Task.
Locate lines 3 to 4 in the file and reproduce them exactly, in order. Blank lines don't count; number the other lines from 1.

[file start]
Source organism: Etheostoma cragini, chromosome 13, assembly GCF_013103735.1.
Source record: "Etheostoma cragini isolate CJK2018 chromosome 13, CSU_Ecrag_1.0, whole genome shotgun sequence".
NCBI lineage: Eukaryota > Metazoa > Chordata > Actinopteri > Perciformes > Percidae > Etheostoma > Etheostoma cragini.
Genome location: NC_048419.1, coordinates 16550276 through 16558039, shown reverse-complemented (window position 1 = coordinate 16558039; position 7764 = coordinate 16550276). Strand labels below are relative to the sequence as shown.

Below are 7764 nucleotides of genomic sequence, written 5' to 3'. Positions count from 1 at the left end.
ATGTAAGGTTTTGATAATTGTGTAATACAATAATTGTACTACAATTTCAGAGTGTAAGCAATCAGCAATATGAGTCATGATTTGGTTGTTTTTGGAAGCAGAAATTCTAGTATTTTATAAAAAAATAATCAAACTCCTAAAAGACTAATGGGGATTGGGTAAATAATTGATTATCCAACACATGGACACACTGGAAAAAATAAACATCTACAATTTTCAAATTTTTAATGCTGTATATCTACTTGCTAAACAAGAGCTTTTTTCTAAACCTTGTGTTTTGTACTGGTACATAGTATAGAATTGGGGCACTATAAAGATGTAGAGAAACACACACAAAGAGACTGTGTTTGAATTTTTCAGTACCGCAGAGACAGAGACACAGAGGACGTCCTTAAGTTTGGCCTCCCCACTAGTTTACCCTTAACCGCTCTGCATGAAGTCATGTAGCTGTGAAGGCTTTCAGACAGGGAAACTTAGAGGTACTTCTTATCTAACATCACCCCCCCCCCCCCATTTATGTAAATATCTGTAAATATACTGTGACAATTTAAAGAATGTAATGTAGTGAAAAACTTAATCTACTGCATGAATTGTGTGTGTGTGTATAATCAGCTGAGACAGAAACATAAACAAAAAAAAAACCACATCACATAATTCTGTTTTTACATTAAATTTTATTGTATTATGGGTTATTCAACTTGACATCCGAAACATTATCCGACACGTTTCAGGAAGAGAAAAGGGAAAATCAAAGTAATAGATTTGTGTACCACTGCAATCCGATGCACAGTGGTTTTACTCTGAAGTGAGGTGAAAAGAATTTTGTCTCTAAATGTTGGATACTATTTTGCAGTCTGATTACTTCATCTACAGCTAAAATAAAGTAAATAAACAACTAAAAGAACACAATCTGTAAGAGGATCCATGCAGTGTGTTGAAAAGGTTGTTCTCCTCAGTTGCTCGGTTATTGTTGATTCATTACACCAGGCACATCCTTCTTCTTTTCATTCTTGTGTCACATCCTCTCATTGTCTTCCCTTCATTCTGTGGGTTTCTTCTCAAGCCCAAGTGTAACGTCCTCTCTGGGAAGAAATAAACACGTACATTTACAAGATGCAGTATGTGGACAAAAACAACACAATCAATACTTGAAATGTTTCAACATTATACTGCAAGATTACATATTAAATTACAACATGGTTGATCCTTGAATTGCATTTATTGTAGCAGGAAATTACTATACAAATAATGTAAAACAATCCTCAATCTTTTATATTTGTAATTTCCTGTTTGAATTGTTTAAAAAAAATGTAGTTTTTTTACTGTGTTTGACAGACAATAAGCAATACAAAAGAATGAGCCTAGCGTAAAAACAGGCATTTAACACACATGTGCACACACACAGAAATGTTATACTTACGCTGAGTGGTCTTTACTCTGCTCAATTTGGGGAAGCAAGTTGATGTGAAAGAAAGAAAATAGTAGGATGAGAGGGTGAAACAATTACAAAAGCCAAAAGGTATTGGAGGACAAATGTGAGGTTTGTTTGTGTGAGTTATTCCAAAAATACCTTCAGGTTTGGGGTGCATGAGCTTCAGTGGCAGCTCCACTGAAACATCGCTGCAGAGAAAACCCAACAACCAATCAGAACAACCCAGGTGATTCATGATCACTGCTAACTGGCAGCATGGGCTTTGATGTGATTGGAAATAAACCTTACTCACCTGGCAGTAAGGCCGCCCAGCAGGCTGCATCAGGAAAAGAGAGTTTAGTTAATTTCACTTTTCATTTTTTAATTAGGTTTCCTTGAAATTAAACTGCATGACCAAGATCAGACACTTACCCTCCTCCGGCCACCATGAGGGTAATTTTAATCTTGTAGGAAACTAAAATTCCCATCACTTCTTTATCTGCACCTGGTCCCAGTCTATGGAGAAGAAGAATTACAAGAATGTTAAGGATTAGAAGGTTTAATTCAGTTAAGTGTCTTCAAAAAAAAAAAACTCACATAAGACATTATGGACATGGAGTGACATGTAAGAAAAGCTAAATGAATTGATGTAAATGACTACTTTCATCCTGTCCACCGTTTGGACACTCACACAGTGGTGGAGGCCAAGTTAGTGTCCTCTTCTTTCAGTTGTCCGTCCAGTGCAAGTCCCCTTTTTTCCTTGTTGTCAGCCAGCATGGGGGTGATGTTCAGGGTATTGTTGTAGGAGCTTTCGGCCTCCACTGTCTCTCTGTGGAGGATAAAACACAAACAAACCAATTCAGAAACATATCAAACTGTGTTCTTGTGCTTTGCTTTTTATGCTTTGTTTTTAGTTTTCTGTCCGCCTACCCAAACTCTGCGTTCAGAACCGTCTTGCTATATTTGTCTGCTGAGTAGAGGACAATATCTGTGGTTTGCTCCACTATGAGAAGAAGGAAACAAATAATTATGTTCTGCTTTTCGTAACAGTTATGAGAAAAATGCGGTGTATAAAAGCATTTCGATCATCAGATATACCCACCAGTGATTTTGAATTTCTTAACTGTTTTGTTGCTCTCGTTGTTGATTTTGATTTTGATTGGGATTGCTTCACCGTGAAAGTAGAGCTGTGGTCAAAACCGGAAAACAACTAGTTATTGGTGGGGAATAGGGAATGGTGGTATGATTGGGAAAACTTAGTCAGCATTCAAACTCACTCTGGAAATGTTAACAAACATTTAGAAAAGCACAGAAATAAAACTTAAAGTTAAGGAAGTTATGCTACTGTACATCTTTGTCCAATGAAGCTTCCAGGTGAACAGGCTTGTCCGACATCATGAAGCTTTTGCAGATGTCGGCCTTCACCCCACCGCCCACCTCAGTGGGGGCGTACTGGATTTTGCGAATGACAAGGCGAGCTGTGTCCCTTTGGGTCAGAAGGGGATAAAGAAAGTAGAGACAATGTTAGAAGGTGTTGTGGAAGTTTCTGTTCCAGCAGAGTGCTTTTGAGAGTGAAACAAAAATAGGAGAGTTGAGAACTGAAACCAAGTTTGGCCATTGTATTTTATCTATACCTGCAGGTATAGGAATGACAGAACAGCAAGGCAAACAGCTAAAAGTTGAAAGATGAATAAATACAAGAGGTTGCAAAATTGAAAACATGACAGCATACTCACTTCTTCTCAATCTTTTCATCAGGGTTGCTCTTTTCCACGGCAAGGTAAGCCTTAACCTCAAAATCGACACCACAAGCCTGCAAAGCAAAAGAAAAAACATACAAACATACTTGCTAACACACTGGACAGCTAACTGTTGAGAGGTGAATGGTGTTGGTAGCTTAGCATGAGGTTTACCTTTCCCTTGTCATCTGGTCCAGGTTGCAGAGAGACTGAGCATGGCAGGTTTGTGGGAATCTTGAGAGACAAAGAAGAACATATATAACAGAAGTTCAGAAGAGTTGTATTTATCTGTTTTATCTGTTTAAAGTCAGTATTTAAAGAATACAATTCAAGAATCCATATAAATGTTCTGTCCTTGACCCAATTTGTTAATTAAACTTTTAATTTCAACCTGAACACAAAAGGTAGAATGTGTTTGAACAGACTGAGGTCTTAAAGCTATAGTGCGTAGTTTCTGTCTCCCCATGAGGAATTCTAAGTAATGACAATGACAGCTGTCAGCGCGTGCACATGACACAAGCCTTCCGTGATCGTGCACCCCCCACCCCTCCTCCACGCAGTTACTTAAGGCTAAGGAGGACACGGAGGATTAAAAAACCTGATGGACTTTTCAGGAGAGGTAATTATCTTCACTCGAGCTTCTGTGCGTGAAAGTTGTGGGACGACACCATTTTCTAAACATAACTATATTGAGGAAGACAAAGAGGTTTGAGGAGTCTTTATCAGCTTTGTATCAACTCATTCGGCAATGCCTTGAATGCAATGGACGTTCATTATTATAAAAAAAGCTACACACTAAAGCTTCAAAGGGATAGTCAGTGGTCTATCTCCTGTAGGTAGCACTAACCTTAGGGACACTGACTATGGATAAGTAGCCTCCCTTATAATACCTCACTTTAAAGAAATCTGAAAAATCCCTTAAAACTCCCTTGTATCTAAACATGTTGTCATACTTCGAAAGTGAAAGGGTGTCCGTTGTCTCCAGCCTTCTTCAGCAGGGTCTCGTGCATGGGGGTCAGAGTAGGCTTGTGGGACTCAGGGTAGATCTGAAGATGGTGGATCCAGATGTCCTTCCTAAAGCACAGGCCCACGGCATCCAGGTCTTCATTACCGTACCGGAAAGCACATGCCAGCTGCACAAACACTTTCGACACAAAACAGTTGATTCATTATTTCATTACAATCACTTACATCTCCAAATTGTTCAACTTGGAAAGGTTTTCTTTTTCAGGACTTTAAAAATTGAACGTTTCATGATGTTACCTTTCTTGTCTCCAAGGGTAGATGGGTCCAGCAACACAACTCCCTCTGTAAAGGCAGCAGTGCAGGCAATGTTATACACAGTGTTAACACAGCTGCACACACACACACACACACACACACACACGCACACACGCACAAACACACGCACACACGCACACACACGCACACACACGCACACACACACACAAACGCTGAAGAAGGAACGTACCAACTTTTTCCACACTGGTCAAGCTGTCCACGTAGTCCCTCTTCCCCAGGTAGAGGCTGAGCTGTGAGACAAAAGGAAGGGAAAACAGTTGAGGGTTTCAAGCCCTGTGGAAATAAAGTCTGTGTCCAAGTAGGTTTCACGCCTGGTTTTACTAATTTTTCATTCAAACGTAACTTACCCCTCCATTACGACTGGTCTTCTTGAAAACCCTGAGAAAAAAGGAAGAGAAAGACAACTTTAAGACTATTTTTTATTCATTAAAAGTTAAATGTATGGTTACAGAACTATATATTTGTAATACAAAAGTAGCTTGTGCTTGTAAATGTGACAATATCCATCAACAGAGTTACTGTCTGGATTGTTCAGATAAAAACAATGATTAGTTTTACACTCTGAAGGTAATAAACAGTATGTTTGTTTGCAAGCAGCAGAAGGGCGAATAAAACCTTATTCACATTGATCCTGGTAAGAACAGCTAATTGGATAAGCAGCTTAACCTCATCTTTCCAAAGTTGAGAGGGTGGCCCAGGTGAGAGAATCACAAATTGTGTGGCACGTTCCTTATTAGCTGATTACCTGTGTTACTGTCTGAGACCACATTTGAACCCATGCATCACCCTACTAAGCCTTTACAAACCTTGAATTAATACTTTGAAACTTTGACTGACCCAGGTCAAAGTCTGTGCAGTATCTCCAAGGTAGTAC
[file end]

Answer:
NCBI lineage: Eukaryota > Metazoa > Chordata > Actinopteri > Perciformes > Percidae > Etheostoma > Etheostoma cragini.
Genome location: NC_048419.1, coordinates 16550276 through 16558039, shown reverse-complemented (window position 1 = coordinate 16558039; position 7764 = coordinate 16550276). Strand labels below are relative to the sequence as shown.